What Does An Internist Do?
A doctor of internal medicine, commonly called an internist, cares for adults. Internists diagnose and treat a wide range of chronic and acute diseases that can affect adults. They also teach adults how to prevent disease through medication, exercise, proper diet and lifestyle changes since their patients typically see them regularly to maintain their health.
General internists often serve as the primary care physicians for many people. While people typically see a doctor only when they are sick, internists also serve those who are relatively in good health. The task of internists in these cases is to ensure that clients continue to remain healthy by recommending routine screenings for various diseases and suggesting vaccinations to protect against various diseases.
Internists typically see patients in their clinics although they may also work in a hospital setting. Each consultation can range from 15 minutes to 30 minutes. They can treat persons suffering from simple problems like colds, flu, stomach pains and headaches to those who are suffering from more complicated issues like hypertension and kidney problems. Aside from seeing patients in their clinics, internists also do hospital rounds to check on the conditions of their patients admitted in hospitals.
When internists see patients for the first time, they typically get their medical history and try to determine what the problem is by evaluating their symptoms. If they are uncertain or simply want to make sure about their diagnosis, they order blood tests or imaging exams. Once the results arrive, they review this and make their final determination.
Based on their findings, they prescribe medication and other treatment options for the patient. If a general internist feels that a patient can get better care from a specialist, they can refer them to a colleague. Internists can also become specialists if they undergo further training. There are actually 13 internal medicine subspecialties that general internists can focus on.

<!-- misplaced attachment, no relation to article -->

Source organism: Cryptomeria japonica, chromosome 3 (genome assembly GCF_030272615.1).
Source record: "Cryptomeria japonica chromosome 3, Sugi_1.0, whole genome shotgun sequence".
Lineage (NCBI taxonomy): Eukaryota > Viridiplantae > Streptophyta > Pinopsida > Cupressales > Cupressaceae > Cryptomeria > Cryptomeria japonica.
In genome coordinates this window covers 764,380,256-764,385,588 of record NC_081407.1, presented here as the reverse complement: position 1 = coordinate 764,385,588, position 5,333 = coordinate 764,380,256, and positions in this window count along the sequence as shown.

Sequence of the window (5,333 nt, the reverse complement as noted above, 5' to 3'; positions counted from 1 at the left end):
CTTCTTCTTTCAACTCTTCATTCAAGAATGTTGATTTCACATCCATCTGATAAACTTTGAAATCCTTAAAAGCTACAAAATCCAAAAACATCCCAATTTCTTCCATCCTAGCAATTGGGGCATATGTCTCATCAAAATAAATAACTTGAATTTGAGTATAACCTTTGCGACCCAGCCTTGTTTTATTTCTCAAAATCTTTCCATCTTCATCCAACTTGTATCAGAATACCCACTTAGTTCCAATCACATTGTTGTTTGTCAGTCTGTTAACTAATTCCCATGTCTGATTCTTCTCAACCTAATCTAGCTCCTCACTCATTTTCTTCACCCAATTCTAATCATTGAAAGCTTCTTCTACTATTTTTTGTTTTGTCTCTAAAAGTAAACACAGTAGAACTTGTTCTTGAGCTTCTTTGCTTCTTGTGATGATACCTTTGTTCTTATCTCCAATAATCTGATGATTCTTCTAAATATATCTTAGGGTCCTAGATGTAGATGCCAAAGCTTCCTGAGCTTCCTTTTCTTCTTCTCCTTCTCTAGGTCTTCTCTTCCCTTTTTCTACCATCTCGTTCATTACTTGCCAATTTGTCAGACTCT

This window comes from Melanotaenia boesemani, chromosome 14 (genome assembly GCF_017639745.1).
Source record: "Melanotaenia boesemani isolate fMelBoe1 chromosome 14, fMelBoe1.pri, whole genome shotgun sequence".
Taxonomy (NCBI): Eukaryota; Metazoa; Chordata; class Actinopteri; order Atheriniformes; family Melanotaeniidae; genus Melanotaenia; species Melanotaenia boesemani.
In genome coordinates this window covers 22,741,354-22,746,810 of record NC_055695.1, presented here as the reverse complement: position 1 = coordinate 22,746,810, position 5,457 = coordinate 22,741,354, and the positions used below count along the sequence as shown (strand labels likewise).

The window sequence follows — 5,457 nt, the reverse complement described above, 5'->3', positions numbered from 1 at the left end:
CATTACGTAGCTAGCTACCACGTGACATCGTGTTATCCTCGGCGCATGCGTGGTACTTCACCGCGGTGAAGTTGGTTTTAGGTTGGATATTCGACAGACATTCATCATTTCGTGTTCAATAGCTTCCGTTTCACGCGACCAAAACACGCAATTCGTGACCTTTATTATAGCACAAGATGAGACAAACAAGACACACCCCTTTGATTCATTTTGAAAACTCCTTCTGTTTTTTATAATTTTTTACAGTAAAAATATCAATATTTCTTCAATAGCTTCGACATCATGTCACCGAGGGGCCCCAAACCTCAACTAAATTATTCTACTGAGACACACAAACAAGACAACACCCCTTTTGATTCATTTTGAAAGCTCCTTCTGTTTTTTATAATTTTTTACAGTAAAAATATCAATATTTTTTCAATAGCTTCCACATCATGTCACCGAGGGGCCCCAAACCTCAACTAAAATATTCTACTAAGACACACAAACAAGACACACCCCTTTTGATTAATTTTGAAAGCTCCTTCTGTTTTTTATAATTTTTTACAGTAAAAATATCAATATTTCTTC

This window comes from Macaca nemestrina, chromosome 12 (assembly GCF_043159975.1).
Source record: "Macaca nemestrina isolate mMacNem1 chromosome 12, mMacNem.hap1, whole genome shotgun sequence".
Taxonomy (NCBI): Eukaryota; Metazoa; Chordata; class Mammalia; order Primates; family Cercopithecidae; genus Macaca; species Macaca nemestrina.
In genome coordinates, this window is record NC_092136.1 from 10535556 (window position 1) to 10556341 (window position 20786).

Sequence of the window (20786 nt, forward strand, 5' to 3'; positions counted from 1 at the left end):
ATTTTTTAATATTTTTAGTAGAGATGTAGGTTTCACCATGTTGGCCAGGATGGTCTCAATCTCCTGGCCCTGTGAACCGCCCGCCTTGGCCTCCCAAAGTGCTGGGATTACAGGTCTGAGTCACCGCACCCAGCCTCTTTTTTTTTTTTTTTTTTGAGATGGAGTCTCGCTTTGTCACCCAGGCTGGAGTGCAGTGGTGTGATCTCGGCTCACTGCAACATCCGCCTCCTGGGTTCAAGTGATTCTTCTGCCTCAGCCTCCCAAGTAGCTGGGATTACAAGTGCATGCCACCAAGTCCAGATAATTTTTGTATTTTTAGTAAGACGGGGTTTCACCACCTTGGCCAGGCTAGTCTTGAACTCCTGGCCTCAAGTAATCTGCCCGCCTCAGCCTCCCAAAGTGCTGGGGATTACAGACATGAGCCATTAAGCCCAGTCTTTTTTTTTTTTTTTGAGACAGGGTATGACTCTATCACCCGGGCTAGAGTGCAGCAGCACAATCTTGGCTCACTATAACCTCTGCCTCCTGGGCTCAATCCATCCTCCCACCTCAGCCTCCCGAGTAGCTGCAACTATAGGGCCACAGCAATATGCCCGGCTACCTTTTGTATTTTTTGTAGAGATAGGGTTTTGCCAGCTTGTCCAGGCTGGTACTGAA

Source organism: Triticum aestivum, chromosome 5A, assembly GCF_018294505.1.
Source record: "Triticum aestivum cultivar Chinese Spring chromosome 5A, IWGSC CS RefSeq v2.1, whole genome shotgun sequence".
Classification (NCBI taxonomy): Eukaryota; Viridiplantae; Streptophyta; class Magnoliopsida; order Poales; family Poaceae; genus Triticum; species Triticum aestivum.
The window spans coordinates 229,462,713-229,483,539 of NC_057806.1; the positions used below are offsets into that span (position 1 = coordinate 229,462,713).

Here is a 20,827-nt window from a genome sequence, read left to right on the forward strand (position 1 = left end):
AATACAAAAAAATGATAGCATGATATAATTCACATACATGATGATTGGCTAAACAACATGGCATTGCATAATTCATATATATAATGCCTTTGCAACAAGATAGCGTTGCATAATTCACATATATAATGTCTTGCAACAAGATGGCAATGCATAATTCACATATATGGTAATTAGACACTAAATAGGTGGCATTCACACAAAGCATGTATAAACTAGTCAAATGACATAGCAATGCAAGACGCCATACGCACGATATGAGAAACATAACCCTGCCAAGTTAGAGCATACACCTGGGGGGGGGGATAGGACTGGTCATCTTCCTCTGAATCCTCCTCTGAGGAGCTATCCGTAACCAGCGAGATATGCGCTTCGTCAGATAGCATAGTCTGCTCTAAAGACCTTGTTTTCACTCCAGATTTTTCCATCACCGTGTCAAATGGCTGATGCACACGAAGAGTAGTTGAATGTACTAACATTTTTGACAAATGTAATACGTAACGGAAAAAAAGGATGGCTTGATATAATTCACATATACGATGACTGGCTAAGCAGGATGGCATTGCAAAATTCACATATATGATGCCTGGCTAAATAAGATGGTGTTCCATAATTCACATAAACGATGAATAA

These are in the fields of:
- adolescent medicine
- allergy and immunology
- infectious diseases
- sports medicine
Cardiologists specialize in treating heart conditions; endocrinologists deal with those suffering from glandular disorders like diabetes; gastroenterologists focus on colon and intestinal tract diseases; hematologists treat those with diseases and disorders of the blood; oncologist are cancer specialists; pulmonologists treat patients with lung disorders; rheumatologists handle patients suffering from arthritis and nephrologists help those with kidney problems.
Internists specializing in adolescent medicine obviously help adolescents and young adults while geriatrics is the field that deals with the care of seniors. Infectious disease specialists are trained to treat those suffering from infectious diseases caused by bacteria, viruses, fungi and other vectors. The final sub-specialty of internists is sports medicine which focuses on providing non-surgical care of those who lead active lives, such as athletes.
Internists typically don’t perform surgical operations on patients to treat their conditions. If they realize that surgery is necessary to alleviate a disease, such as when a tumor needs to be removed, they work together with surgeons who are trained to do the job. They confer with surgeons and determine what the risks are should they go under the knife. They also plan the actions that would be taken in case of emergencies that could happen in the operating room.
Like other doctors, internists have long and irregular work hours. They can be called in the middle of the night to attend to a patient who is in critical condition. Those working in hospitals may be on-call and may have to take on overnight shifts. Long hours, saving patients’ lives and the threat of medical malpractice should something go wrong makes this a very stressful profession.
It is also emotionally draining, especially when they have to tell a patient the realities about their condition or break the news to family members waiting outside the operating room that their loved one has not made it. Many proceed to medical school and devote long hours to become internists and even sub-specialize in a particular field because despite all its demands, toxic working conditions and emotional stresses, it is still a very noble profession that puts them in a position to help other people.